NYNEX aids Viacom's merger bid Battle being waged for Paramount

October 05, 1993|By New York Times News Service

Adding to his growing war chest, Viacom's chairman, Sumner M. Redstone, announced yesterday that the NYNEX Corp. had agreed to invest $1.2 billion in his entertainment company to give him additional ammunition to increase his $7.4 billion bid for Paramount Communications Inc. -- and possibly top a competing offer from QVC Network Inc.

Although Paramount has technically agreed to merge with Viacom, the deal is in jeopardy as long as QVC, a home-shopping service that would like to get into the motion picture business, has the more attractive offer on the table.

At recent prices, QVC's stock-and-cash deal would be worth $80.14 a share to Paramount's shareholders, while the Viacom package would yield only $62.94 a share. And the cash portion of the QVC bid, at $30 a share, is $20.90 a share more than the cash component in Viacom's offer.

Yesterday's announcement came less than a week after Mr. Redstone lined up a $600 million cash infusion from another deep-pocketed ally, Blockbuster Entertainment Corp., on terms similarly favorable to him.

The alliances indicated just how determined Mr. Redstone is to win Paramount, and a number of people with long experience in the industry said yesterday that the bidding war could get ugly as both sides dig in for a bruising endgame.

For NYNEX, which owns New York Telephone and New England Telephone, the deal is a sign of the growing importance of alliances between programmers such as Viacom and distributors information such as the telephone companies.

Time Warner and U S West entered into just such a partnership in May out of a conviction that such relationships would be vital as consumers want more and more information wired into their homes.

Nonetheless, for NYNEX, it is a big gamble, one that its fellow Baby Bells were apparently not eager to take. Among those rumored to have considered partnerships with Viacom were Southwestern Bell and Bell Atlantic. Now, their only option is a deal with QVC or joining with another suitor.

"As far as telephone companies go, we married NYNEX," Mr. Redstone said yesterday in a conference call with the news media. "We do not believe in bigamy."

From what could be learned yesterday, the NYNEX investment would be identical in structure to last week's deal with Blockbuster. Both are remarkable in that they would give Mr. Redstone control over vast sums of cash and yet allow him to keep much of his authority over the Viacom board.

NYNEX's would be given convertible preferred stock in Viacom in exchange for its cash investment that could be swapped someday for nonvoting Viacom stock at $70 a share. (It currently trades at $53.375.)

NYNEX's chairman, William Ferguson, would be entitled to just one seat on the Viacom board -- exactly what Blockbuster got for an investment half that size.

There are other similarities to the Blockbuster deal. If the deal with Paramount falls through, NYNEX or Viacom each has the right to reduce NYNEX's investment by half. The preferred stock will pay a 5 percent dividend and can be redeemed at the insistence of either party after five years.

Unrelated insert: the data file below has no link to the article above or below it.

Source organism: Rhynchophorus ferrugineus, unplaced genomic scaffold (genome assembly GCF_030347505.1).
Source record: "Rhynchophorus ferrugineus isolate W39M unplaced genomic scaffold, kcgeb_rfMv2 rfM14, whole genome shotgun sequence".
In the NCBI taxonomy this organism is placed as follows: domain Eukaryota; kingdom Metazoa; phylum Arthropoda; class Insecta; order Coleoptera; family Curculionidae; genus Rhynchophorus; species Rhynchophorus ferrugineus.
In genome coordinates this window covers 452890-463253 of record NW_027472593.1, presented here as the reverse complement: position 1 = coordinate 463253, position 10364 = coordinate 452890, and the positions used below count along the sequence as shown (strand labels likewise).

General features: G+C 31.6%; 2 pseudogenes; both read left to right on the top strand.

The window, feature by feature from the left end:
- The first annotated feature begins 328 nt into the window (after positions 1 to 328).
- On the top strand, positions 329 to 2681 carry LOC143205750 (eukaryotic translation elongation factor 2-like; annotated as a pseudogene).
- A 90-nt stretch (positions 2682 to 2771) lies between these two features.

While the benefits for Blockbuster and NYNEX might be hard to quantify for a while, the two deals do immediate wonders for Viacom's balance sheet. With an extra $1.8 billion, Viacom can raise the cash portion of its bid for Paramount by about $15 a share, bringing it close to $24.10 a share.

And though Mr. Redstone has steadfastly maintained that he is determined not to load his company with debt, analysts said yesterday that the capital infusion would allow him to borrow enough money certainly to match QVC's bid, or even exceed it, without crippling Viacom.

The QVC camp, headed by Barry Diller, its chief executive and a former Paramount executive, has been waiting to see just what Viacom would do, before going to Paramount's board with all the financial documents the board has requested.

The QVC team could not have been encouraged yesterday by the exuberant reaction from some quarters within Paramount. A clearly pleased Paramount chairman, Martin S. Davis, issued a statement yesterday noting that the latest deal added to the strategic value of the Viacom deal in his view.

From NYNEX's standpoint, the Viacom deal might make sense even if Viacom ultimately loses its quest for Paramount, some analysts say. That is because carriers such as NYNEX are rapidly having their local phone monopolies whittled away by regulators and the marketplace, and are eager for new ways to make profits.

Merely carrying phone calls, or, in the future, information services like stock quotes and traffic reports, will only produce a fraction of the profit that they are used to earning.

Acquiring a stake in an attractive company such as Viacom, however, with well-known brand names such as MTV and distribution rights to reruns of top-rated shows like "Roseanne," will fill NYNEX's ever-expanding distribution pipelines.

"Building more traffic for their networks has got to be NYNEX's top priority, and having MTV helps a great deal," said H. Paris Burstyn, an analyst with Business Research Group, a market research firm in Newton, Mass.

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